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Sehaty Foreign Exchange


    August 24, 1999

Ankara in 1985

I enjoyed reading your 'documentary' about your trip to Turkey as well as the nice photos ["Mission accomplished"]. I could connect with most of the pictures and your descriptions of life in Turkey, as I got my student visa in Ankara back in 1985, and for that, I had to spend about two months in Turkey. One month to wait for my turn to have an interview, and three weeks for my student visa to be approved.

Back then there were a lot more Iranians at the U.S. embassy each day, maybe several hundred. And a U.S. Visa, for some people, was like the key to the Heaven, or an exit from Hell! I could see people crying coming out of the embassy, either from the joy of getting the visa, or the sadness of their application being denied.

For some people, getting a visa was a matter of life or death. Iran was at war with Iraq at that time males who were 16 or older had to report to the army to be drafted. Parents of 14 or 15-year-old boys would try desperately to get their sons to America before they would get drafted.

I was one of the lucky ones who had served in the army and survived two-and-a-half years of fierce battles with the invading enemy in the super hot desserts of Khuzestan, where the temperature in the summer could easily reach 130 F -- the province Saddam had called Arabestan! Zehi khiyaal-e baatel!

Like every high-school graduate in Iran, I loved to continue my education in a reputable university, but unfortunately, the conservatives back then shut down all universities and colleges in Iran, for an illogical excuse: Cultural Revolution. It left no other choice for young people like me, except to go to the army and risk life in order to get some legal rights in the country, or escape from the border.

I was (and still am to a lesser degree) a staunch nationalist. So I chose the former. I signed up shortly after I graduated from high school.. After miraculously surviving the military service, I studied for a couple of months and took the national university entrance exam, or konkur. I did well at that exam and got accepted at Sharif University of Technology, majoring in Electrical Engineering. I studied there for two semesters, but years of being in the army, and now studying in a university system that resembled a military unit, as far as the social and intellectual freedoms go, was the last thing I could tolerate. So, I went to Turkey and tried for a U.S. visa.

In Turkey, after I witnessed how desperate some Iranians were to get a U.S. visa, I felt bad, very bad that the turmoil and war in my country had transformed some of its people, its proud people -- with their great culture and heritage -- into desperate creatures virtually begging a foreign country's embassy for days and nights just to get a visa. Not to mention that, the U.S. was the very superpower that supported Iran's enemy during the entire war.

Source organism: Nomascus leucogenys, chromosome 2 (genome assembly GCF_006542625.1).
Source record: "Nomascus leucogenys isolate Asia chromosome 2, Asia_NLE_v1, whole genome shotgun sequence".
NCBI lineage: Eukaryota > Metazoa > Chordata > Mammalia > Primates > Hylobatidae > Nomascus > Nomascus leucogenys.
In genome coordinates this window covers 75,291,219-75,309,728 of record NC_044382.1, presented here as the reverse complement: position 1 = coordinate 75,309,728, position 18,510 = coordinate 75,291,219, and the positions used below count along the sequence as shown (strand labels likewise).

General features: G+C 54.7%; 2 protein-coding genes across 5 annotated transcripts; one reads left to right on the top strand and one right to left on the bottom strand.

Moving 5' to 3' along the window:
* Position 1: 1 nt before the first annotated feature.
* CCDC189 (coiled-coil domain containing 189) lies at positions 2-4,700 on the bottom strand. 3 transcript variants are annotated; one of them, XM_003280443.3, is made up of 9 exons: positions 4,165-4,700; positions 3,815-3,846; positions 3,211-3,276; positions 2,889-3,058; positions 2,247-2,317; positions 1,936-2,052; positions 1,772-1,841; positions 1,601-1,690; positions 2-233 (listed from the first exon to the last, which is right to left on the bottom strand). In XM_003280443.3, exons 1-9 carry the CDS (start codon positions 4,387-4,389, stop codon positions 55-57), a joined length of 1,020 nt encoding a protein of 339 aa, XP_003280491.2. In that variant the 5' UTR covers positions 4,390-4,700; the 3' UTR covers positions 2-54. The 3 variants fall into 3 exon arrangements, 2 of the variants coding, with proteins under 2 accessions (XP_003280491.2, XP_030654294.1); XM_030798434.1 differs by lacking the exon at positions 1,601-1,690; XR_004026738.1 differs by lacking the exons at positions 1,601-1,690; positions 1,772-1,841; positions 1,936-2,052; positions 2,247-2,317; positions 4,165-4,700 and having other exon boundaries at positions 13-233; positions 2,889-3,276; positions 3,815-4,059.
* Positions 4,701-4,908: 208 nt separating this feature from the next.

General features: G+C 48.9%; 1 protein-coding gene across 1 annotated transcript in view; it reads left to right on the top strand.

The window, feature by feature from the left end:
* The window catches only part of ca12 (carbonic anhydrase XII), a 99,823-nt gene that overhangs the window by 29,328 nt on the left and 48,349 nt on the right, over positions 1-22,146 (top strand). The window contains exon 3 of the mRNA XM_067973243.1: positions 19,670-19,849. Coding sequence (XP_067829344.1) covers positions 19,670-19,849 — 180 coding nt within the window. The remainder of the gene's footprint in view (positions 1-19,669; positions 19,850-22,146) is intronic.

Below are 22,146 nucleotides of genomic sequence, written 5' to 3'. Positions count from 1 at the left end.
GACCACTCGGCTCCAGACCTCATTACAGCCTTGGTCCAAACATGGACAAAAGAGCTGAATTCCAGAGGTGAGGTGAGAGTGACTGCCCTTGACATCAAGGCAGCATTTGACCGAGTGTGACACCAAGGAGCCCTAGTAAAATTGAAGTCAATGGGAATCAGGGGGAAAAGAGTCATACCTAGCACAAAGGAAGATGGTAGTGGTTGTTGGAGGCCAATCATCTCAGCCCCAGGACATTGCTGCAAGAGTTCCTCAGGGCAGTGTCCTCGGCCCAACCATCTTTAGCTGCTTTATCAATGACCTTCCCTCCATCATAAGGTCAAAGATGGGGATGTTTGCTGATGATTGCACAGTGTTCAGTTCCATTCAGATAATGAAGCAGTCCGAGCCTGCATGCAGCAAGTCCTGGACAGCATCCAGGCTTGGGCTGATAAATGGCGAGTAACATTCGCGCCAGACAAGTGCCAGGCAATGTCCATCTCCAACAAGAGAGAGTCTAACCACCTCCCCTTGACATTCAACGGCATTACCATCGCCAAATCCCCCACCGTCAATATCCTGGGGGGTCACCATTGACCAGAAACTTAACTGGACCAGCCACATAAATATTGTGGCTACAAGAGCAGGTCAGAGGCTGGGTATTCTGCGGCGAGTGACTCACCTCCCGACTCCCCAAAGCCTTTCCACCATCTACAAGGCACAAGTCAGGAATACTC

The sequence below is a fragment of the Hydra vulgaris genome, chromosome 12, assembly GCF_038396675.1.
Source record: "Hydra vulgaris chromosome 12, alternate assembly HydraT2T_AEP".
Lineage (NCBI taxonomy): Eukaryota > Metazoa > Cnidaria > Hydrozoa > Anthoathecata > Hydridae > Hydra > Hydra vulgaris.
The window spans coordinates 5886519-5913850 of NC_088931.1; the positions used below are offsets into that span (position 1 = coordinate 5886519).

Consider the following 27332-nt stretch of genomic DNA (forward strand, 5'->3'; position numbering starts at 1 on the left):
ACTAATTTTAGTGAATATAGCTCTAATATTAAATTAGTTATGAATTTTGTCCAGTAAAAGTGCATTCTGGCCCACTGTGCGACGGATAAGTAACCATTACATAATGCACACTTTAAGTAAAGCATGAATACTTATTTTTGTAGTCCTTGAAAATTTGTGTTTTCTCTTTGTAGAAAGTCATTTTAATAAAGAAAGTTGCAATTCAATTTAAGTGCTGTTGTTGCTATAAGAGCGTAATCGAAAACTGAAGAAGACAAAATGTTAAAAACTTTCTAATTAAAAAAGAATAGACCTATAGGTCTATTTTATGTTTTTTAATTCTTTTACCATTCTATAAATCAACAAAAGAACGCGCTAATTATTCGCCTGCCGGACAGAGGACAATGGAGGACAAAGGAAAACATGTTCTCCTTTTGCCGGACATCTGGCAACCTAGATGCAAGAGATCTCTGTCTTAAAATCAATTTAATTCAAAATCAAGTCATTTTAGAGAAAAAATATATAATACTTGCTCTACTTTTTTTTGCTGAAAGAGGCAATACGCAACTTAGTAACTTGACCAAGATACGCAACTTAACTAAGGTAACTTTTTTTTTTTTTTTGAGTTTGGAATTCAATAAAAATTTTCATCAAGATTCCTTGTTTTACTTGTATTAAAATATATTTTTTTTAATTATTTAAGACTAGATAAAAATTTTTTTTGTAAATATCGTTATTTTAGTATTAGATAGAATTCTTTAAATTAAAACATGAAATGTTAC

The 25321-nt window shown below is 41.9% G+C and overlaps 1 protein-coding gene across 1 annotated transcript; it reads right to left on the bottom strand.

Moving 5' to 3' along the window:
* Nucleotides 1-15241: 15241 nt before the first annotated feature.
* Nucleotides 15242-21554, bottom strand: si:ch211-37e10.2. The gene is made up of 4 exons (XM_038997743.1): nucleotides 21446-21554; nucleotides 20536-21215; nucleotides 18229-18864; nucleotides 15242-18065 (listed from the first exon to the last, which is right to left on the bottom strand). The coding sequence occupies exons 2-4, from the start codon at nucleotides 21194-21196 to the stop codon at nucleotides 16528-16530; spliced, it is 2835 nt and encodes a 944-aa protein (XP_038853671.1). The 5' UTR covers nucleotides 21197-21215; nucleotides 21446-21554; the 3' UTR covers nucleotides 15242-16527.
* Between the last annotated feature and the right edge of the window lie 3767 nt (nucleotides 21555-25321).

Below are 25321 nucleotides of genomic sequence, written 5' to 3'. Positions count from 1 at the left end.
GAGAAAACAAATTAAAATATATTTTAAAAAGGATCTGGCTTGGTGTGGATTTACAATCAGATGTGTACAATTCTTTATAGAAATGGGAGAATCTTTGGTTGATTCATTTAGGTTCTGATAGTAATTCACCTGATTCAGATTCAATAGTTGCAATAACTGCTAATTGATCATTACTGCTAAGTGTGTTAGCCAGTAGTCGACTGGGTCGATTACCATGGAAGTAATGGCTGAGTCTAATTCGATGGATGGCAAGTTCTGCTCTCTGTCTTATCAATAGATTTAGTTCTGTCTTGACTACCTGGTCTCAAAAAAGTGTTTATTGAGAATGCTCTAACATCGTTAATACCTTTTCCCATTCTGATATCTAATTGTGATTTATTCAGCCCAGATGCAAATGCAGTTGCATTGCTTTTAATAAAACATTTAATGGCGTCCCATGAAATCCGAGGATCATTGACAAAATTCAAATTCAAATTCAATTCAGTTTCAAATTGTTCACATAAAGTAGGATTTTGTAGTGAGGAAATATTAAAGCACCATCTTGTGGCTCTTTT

I started having second thoughts about applying for a student visa, but, then I thought: "I am not like them (those desperate Iranians dying to get a visa), I will honorably apply for a student visa, if approved, then I'll decide whether I should actually quit my studies and Sharif U. and go to the U.S. with virtually no money and financial support. If denied, I'll visit some more places and go back home and register for the next semester and tell everyone about my nice trip to Turkey."

Guess what? I got the visa, and I chose to quit Sharif U. and go to the U.S., despite everyone's discouragement. During my stay in Turkey, I visited many places such as Istanbul, Ankara, Izmir and Dyarbakir. Sounds like life has not changed much in Turkey since then. Except I noticed in one of your "lovers in Ankara" pictures, the guy was wearing a pager!

Also, back then, 500 liras used to be $1, and now, according to your article, 2,500,000 liras is equivalent to the same amount, that means Turkish money has devalued 5000 times in less than 15 years! If you compare that to the devaluation that Iranian rial has gone through, you realize that Iranian rial has devalued 140 times in 20 years. Considering the revolution and the war and economic embargo and all that, it's not that bad comparing to Turkish lira!

We should also remember, that Turkey is a key ally of the U.S. and in fact it's a NATO member and is trying to be an E.U. membership, too. So, maybe, even if Iran's relations with the U.S. improve, which I pretty much hope it will, things will not change as dramatically as some people expect, at least, economically.

I am also glad that you are reunited with your daughter after four years and managed to get a visa for her to the U.S.

Vahid N.

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